Called my father-in-law, the loving old coot of a Korean war veteran, today and thanked him for his service. He always gets a kick out of that.
Growing up, November 11th was Armistice Day. Say that here and folks will look at you like you’re sprouting a second head. Like a certain person I will not name other than to hint that he is my husband.
Ahem. From the United States Department of Veterans Affairs:
In November 1919, President Wilson proclaimed November 11 as the first commemoration of Armistice Day.
… An Act (52 Stat. 351; 5 U. S. Code, Sec. 87a) approved May 13, 1938, made the 11th of November in each year a legal holiday—a day to be dedicated to the cause of world peace and to be thereafter celebrated and known as “Armistice Day” … the 83rd Congress, at the urging of the veterans service organizations, amended the Act of 1938 by striking out the word “Armistice” and inserting in its place the word “Veterans.” With the approval of this legislation (Public Law 380) on June 1, 1954, November 11th became a day to honor American veterans of all wars.
Apparently, America knew what an armistice and Armistice Day meant for a GOOD SOLID 35 YEARS. Ahem, I say!
This morning, I listened to Bob Edwards interview some military personnel about the Dignified Transfer that takes place in Dover, Delaware, the port of American re-entry for our slain soldiers. As we now know, all coverage of these events is conducted only by military photographers and videographers, and the media is not allowed anywhere near the place. Edwards notes the relative visual impact.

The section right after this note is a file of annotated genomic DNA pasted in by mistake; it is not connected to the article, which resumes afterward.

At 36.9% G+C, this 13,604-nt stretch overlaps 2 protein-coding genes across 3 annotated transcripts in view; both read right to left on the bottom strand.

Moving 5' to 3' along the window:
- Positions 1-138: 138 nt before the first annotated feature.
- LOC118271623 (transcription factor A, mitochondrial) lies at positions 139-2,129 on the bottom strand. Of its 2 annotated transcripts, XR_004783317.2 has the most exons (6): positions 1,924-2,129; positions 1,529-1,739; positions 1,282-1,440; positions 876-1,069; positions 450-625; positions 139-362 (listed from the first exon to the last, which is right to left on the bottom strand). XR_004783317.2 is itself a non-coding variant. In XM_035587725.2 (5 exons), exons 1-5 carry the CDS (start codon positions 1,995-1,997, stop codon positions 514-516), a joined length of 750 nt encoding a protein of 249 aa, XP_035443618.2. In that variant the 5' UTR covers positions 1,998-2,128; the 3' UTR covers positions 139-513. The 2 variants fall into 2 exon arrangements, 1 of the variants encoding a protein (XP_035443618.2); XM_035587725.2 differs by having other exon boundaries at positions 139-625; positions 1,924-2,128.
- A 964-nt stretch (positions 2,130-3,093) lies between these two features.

The imagery of the event heavily influenced public opinion during the Vietnam War, but public concern over the war in Afghanistan is comparatively low.
And then I read this over at Editor B’s:
[Bradford J. Kelley] begins by noting the lack of attention paid to our current military engagements in the recent election cycle, but notes that politicians can’t really be blamed for failing to focus on a topic people don’t really seem to care about: “The apathy in American society regarding these wars is appalling.”
You will never truly understand what you do not allow yourself to see.
Michael Hart, founder of Project Gutenberg and a veteran himself, recently recommended Derick Leebaert’s The Delusions of American Foreign Policy From Korea to Afghanistan to me. From the WaPo book review:
The magical thinking of Leebaert’s title is the recurring American self-deception that we have what it takes to persuade the peoples of foreign lands whose histories, cultures and traditions have little in common with ours to see and do things our way.
… So you won’t agree with Leebaert about everything — no matter. If you can’t disprove his large thesis, then you confront this painful conclusion: We have squandered tens of thousands of lives and hundreds of billions of dollars on foolish attempts to remake a world we simply cannot guide. And we’re still doing it.
I am prepared to fight and die actually defending the values of this country but not the fiscal comfort and missing spines of a bunch of jackbooted thugs in government who abuse my willingness to serve in misbegotten wars to the point of my serious injury, mental illness and death, care nothing for me and my health after I return and spit on my service to the nation on a day meant to honor me.
For, to paraphrase Hunter S. Thompson, I am tired of old men who have never been to war dreaming up wars for young men to die in.
Honor is not a parade. It’s everything after.